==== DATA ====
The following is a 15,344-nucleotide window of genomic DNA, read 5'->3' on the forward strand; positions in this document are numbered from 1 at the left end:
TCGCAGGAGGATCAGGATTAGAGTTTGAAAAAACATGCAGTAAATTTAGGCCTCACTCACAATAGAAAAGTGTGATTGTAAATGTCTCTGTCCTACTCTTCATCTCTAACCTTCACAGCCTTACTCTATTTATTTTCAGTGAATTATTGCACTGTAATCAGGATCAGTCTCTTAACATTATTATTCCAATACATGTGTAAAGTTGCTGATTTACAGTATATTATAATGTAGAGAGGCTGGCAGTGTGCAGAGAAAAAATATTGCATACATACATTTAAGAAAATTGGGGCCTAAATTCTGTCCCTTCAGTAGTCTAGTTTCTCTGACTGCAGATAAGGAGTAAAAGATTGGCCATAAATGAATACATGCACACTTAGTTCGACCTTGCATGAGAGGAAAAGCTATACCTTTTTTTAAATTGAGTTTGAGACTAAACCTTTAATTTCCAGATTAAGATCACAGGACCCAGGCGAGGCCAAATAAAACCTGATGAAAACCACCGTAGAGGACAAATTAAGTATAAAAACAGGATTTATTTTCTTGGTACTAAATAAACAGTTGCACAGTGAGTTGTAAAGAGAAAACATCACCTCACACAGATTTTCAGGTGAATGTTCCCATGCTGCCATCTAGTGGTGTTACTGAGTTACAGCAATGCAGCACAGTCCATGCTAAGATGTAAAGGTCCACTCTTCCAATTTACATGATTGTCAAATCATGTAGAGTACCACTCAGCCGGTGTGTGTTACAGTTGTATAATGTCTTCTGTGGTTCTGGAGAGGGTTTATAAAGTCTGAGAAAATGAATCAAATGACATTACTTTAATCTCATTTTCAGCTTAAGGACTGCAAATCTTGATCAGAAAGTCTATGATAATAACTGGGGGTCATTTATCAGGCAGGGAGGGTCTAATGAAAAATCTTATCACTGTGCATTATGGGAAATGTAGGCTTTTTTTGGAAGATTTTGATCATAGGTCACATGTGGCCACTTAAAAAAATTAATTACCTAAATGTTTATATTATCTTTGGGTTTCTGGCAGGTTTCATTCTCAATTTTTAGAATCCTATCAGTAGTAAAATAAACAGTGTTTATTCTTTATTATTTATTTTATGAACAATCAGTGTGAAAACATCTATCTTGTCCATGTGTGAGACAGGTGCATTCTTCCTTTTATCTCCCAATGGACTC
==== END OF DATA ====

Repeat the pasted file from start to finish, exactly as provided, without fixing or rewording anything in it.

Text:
The following is a 15,344-nucleotide window of genomic DNA, read 5'->3' on the forward strand; positions in this document are numbered from 1 at the left end:
TCGCAGGAGGATCAGGATTAGAGTTTGAAAAAACATGCAGTAAATTTAGGCCTCACTCACAATAGAAAAGTGTGATTGTAAATGTCTCTGTCCTACTCTTCATCTCTAACCTTCACAGCCTTACTCTATTTATTTTCAGTGAATTATTGCACTGTAATCAGGATCAGTCTCTTAACATTATTATTCCAATACATGTGTAAAGTTGCTGATTTACAGTATATTATAATGTAGAGAGGCTGGCAGTGTGCAGAGAAAAAATATTGCATACATACATTTAAGAAAATTGGGGCCTAAATTCTGTCCCTTCAGTAGTCTAGTTTCTCTGACTGCAGATAAGGAGTAAAAGATTGGCCATAAATGAATACATGCACACTTAGTTCGACCTTGCATGAGAGGAAAAGCTATACCTTTTTTTAAATTGAGTTTGAGACTAAACCTTTAATTTCCAGATTAAGATCACAGGACCCAGGCGAGGCCAAATAAAACCTGATGAAAACCACCGTAGAGGACAAATTAAGTATAAAAACAGGATTTATTTTCTTGGTACTAAATAAACAGTTGCACAGTGAGTTGTAAAGAGAAAACATCACCTCACACAGATTTTCAGGTGAATGTTCCCATGCTGCCATCTAGTGGTGTTACTGAGTTACAGCAATGCAGCACAGTCCATGCTAAGATGTAAAGGTCCACTCTTCCAATTTACATGATTGTCAAATCATGTAGAGTACCACTCAGCCGGTGTGTGTTACAGTTGTATAATGTCTTCTGTGGTTCTGGAGAGGGTTTATAAAGTCTGAGAAAATGAATCAAATGACATTACTTTAATCTCATTTTCAGCTTAAGGACTGCAAATCTTGATCAGAAAGTCTATGATAATAACTGGGGGTCATTTATCAGGCAGGGAGGGTCTAATGAAAAATCTTATCACTGTGCATTATGGGAAATGTAGGCTTTTTTTGGAAGATTTTGATCATAGGTCACATGTGGCCACTTAAAAAAATTAATTACCTAAATGTTTATATTATCTTTGGGTTTCTGGCAGGTTTCATTCTCAATTTTTAGAATCCTATCAGTAGTAAAATAAACAGTGTTTATTCTTTATTATTTATTTTATGAACAATCAGTGTGAAAACATCTATCTTGTCCATGTGTGAGACAGGTGCATTCTTCCTTTTATCTCCCAATGGACTC